> Helen Nielsen, a burly, thickheaded law officer sneers, "This is a sheriff's
> office, not a court of human relations."
> But noir is a court of human relations, and some crimes are beyond legal
> restitution.
> In the Scottish writer Denise Mina's forceful trilogy ("Garnethill," "Exile,"
> "Resolution"), Maureen, the central character, is an alcoholic; a
> working-class underachiever in Glasgow, fighting the legacy of a sexually
> brutal family.
> Glasgow is also the city of noir brutality in Louise Welsh's sinister
> "Cutting Room." As a drug dealer observes, "You know, Glasgow imports more
> baseball
> bats than any city in Britain, and there's not a single baseball team in
> town."
> The narrator is a witty, dissolute gay man of 43 named Rilke, who works in an
> auction house. While assessing the estate of a rich Glasgow merchant, Rilke
> comes across pornographic photographs that suggest a young woman has been
> killed in the making of a snuff film. Unsure of his own motives, he decides to
> find
> out.
> Ms. Welsh is such a good writer she can afford leisurely scenes that give us
> the texture of Rilke's life but don't help solve the mystery. Why should
> they? This isn't how life works. It is Ms. Welsh's elegantly edited version of
> how
> a noir unfolds in real time.
> Two of the best female new-noir novelists I have read are Japanese: Miyuki
> Miyabe and Natsuo Kirino give us an underworld that has moved quietly above
> ground. In this quotidian world no one is heroic: not the criminals and not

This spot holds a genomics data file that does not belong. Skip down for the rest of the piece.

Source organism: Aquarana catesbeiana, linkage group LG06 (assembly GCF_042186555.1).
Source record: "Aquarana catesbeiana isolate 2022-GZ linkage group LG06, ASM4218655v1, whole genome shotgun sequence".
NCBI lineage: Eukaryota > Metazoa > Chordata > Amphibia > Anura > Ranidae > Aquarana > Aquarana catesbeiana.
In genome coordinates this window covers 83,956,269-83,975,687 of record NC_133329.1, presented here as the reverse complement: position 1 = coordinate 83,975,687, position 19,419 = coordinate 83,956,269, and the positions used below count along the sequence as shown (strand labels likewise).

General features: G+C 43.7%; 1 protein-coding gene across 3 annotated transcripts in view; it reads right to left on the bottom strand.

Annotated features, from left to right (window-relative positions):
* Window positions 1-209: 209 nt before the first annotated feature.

> their
> pursuers. Men and women get equal time as objects of desire and menace.
> Both writers take the full measure of Japan's boom-bust economy of the
> 1980's. In Ms. Miyabe's coolly harrowing "All She Was Worth," money is the
> engine
> of lust: mergers and scams have turned consumers into addicts. Everyone
> borrows, some steal and a few kill. Her new novel, "Shadow Family," will be
> published
> this month: it involves a husband and father who creates a second, altogether
> different family on the Internet.
> Ms. Kirino's "Out" has just been published in paperback by Vintage, and it
> is superb. It begins on a factory line where women assemble box lunches. Four
> are part-time night shift workers; by day they are hardworking, unhappy
> homemakers. When one kills her husband in a fit or rage, the others band
> together to
> hide the crime.
> Sisterhood? More like the desperate need for money, and for the ringleader,
> Masako, a desperate need to break free of her life. Masako is a fascinating
> character: stern, relentlessly smart; a crime-solver and a criminal. Ms.
> Kirino
> writes of Masako's growing solitude: "When stones lying warm in the sun were
> turned over, they exposed the cold damp earth underneath, and that was where
> Masako had burrowed deep. There was no trace of warmth in this dark earth, yet
> for a bug curled up tight in it, it was a peaceful and familiar world."